These two tendencies, the English Baptism of Helwys-Murton and Smythite-Waterlander Anabaptism, differed in their principles chiefly (though not only) in their attitudes to the state and citizenship, that is, to war, to the rightness of holding state positions, to the oath and so on. In chapter 2, I try to show how the rigid separatist outlook of the English Baptists led to their isolation from the puritan mainstream; under Murton they made a virtue of necessity by drifting slowly back towards Anabaptist ideas, arriving just close enough to seek negotiation with the Waterlanders, but not so near as to reach agreement on the core issues. I seek to explain the decline of the Baptists in the 1630s, notably in London, as Laudian pressure pushed church puritans to the margins of parish life. There, the semi-separatists were much better placed to recruit them, and the Baptists suffered from the odium attached to their Arminianism.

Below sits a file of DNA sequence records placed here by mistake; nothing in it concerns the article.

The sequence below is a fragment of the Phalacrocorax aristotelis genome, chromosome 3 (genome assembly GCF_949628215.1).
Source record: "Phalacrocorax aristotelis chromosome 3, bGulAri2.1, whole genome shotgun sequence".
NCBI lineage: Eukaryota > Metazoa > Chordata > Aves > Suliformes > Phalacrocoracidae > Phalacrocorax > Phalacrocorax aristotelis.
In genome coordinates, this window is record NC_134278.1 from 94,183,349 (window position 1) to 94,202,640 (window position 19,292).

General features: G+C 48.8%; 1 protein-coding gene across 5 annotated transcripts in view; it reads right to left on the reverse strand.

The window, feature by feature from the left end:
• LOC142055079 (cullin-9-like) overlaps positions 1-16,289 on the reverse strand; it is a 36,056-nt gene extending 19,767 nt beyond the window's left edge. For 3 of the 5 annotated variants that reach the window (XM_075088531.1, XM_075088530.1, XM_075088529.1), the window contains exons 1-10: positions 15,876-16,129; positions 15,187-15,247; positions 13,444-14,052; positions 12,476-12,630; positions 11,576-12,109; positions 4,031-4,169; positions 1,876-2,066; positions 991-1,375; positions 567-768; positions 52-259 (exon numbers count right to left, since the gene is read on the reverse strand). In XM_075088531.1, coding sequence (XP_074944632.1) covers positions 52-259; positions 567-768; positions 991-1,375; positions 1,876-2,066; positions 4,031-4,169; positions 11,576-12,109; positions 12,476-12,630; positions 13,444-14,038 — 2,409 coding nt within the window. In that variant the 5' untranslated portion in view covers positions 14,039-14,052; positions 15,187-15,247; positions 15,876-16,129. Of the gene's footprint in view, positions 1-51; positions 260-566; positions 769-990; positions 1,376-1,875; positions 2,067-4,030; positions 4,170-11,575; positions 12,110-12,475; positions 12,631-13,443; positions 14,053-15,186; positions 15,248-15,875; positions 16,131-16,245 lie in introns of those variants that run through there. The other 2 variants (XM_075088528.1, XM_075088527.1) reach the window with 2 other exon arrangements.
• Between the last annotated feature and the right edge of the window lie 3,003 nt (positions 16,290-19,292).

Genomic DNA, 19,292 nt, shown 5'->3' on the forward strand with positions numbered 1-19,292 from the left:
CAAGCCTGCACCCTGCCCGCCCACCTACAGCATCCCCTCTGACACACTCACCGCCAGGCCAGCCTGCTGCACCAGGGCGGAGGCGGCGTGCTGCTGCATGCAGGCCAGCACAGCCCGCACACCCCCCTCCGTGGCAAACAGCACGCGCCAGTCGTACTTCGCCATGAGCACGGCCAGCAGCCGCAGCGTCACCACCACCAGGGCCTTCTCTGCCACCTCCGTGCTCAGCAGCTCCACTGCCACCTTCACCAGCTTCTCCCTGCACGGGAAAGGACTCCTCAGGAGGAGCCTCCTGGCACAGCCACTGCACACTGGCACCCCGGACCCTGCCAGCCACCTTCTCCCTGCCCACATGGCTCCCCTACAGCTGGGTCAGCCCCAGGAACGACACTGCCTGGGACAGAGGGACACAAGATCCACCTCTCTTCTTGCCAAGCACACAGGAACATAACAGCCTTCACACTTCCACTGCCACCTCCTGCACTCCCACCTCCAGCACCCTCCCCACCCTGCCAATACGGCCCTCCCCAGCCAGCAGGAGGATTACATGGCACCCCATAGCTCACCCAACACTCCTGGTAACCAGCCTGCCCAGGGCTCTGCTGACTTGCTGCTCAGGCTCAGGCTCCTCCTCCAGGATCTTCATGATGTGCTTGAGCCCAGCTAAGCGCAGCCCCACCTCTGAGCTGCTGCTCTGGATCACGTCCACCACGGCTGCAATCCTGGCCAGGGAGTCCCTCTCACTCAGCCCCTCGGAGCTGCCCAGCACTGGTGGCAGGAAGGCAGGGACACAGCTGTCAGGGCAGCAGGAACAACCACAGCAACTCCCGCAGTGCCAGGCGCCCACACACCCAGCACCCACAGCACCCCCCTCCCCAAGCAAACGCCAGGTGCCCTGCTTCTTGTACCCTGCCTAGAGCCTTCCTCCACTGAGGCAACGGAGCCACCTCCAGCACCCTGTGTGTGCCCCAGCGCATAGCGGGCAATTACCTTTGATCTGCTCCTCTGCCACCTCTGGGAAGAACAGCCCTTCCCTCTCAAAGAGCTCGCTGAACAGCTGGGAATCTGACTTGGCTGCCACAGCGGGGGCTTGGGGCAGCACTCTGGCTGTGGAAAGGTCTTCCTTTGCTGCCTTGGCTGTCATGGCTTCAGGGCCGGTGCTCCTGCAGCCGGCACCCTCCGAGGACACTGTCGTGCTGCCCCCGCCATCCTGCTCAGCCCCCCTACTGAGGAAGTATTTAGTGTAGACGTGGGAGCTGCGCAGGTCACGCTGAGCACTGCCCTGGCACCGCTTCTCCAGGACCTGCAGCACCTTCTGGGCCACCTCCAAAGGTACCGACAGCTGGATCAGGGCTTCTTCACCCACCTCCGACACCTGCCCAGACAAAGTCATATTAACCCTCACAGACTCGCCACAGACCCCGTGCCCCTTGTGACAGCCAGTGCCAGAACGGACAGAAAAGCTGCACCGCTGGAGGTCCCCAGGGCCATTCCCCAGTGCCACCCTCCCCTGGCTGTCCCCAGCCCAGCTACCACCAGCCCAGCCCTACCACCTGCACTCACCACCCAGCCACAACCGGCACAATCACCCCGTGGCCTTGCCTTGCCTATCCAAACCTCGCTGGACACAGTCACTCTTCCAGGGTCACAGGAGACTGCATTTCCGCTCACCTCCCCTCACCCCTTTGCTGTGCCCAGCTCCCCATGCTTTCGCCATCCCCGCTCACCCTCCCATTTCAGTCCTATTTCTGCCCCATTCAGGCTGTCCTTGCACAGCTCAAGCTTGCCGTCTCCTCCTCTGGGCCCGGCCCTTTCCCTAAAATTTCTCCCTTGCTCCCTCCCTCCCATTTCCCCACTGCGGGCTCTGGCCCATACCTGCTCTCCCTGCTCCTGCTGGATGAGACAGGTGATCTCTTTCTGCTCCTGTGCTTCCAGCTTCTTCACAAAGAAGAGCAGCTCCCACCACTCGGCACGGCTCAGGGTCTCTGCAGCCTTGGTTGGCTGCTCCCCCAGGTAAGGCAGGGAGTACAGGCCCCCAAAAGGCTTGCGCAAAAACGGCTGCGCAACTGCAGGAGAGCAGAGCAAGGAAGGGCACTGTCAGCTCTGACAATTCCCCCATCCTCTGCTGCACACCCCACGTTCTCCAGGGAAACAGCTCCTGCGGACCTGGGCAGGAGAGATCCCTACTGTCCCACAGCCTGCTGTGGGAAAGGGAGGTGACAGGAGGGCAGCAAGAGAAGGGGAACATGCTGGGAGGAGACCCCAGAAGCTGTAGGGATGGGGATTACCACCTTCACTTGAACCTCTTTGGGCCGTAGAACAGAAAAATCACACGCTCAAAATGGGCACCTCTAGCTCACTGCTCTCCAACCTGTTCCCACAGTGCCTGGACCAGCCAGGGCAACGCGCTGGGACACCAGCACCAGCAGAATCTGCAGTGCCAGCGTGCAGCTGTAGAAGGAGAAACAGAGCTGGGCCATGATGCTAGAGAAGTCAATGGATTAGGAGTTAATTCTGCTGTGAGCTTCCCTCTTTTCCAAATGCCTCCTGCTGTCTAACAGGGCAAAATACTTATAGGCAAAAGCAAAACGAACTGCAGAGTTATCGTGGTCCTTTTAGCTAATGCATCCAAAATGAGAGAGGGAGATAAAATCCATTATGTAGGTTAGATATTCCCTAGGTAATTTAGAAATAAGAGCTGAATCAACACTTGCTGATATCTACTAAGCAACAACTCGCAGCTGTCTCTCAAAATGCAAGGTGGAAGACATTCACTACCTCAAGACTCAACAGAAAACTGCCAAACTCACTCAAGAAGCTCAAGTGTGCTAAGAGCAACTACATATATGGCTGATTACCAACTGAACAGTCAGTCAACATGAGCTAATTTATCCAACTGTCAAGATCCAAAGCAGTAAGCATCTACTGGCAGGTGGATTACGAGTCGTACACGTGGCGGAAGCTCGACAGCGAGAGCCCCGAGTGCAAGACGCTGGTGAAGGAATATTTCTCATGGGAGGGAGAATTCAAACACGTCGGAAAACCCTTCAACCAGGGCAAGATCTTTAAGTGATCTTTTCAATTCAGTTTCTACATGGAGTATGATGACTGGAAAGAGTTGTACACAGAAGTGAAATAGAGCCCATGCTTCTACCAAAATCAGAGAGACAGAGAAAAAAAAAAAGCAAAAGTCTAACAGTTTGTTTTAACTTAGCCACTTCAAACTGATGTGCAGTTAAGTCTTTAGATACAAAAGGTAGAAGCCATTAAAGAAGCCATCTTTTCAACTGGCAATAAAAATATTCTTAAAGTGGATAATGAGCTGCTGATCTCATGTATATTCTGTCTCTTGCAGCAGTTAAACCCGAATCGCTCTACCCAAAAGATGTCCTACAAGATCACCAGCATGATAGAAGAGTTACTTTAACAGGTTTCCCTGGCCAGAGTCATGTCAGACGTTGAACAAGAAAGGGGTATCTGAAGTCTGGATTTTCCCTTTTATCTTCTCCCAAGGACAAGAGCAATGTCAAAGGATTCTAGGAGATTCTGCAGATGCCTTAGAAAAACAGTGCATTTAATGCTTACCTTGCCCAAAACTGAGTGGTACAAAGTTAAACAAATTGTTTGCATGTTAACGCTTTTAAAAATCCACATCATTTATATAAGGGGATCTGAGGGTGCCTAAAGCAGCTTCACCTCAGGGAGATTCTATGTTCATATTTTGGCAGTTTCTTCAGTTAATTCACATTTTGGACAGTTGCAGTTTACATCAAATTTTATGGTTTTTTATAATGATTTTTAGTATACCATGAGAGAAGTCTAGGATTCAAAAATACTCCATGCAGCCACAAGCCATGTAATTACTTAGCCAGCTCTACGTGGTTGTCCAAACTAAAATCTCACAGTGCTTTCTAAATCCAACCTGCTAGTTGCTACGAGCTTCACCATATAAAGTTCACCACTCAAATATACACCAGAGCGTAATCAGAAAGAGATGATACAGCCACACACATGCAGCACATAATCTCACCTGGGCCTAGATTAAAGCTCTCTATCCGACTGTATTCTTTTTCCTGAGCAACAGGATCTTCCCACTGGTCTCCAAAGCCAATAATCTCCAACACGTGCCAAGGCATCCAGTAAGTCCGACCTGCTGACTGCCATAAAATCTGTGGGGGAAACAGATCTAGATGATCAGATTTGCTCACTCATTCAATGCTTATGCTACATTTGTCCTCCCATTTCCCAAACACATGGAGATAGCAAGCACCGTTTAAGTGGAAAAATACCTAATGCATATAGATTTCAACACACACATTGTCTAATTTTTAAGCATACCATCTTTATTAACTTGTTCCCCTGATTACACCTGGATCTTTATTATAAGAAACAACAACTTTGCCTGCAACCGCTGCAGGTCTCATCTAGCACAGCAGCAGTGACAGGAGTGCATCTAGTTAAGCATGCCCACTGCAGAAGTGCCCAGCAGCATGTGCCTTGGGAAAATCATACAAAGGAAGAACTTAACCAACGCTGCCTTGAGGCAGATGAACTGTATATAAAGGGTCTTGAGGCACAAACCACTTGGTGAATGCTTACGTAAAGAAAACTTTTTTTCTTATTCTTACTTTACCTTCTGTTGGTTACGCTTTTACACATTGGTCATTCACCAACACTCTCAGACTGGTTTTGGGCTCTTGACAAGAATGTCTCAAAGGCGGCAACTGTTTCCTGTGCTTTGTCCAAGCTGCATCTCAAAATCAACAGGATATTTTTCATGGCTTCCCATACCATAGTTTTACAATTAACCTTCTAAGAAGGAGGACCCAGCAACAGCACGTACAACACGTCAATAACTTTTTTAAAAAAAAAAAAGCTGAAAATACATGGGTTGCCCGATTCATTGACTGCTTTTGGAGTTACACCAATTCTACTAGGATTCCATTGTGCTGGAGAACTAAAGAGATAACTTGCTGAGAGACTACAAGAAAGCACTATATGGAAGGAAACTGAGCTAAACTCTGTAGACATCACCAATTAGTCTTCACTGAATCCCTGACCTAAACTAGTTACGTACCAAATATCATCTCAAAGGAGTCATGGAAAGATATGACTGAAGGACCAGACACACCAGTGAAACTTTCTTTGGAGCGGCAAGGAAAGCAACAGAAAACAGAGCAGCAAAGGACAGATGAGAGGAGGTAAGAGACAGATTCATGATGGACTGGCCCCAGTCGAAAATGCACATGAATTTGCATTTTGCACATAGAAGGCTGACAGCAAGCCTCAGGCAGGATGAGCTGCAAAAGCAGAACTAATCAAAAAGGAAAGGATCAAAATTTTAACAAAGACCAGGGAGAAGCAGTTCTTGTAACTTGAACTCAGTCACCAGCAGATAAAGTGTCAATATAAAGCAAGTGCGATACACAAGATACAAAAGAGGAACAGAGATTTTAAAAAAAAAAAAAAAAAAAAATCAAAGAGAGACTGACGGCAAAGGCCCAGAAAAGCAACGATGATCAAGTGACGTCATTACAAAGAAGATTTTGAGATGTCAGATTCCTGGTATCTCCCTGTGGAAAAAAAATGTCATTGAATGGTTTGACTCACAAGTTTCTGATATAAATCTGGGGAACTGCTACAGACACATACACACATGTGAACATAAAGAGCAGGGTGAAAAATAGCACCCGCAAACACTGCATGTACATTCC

Thus, most of the first half of my book sets out to explain how political contexts shaped the developing organisation, ideas and fortunes of the Baptists, a focus which will chiefly interest nonconformists and ecclesiastical historians. But the Baptists also came to play a considerable role in actively shaping political events after the civil war. I hope my re-evaluation of their part in this larger story will interest all historians and students of the period.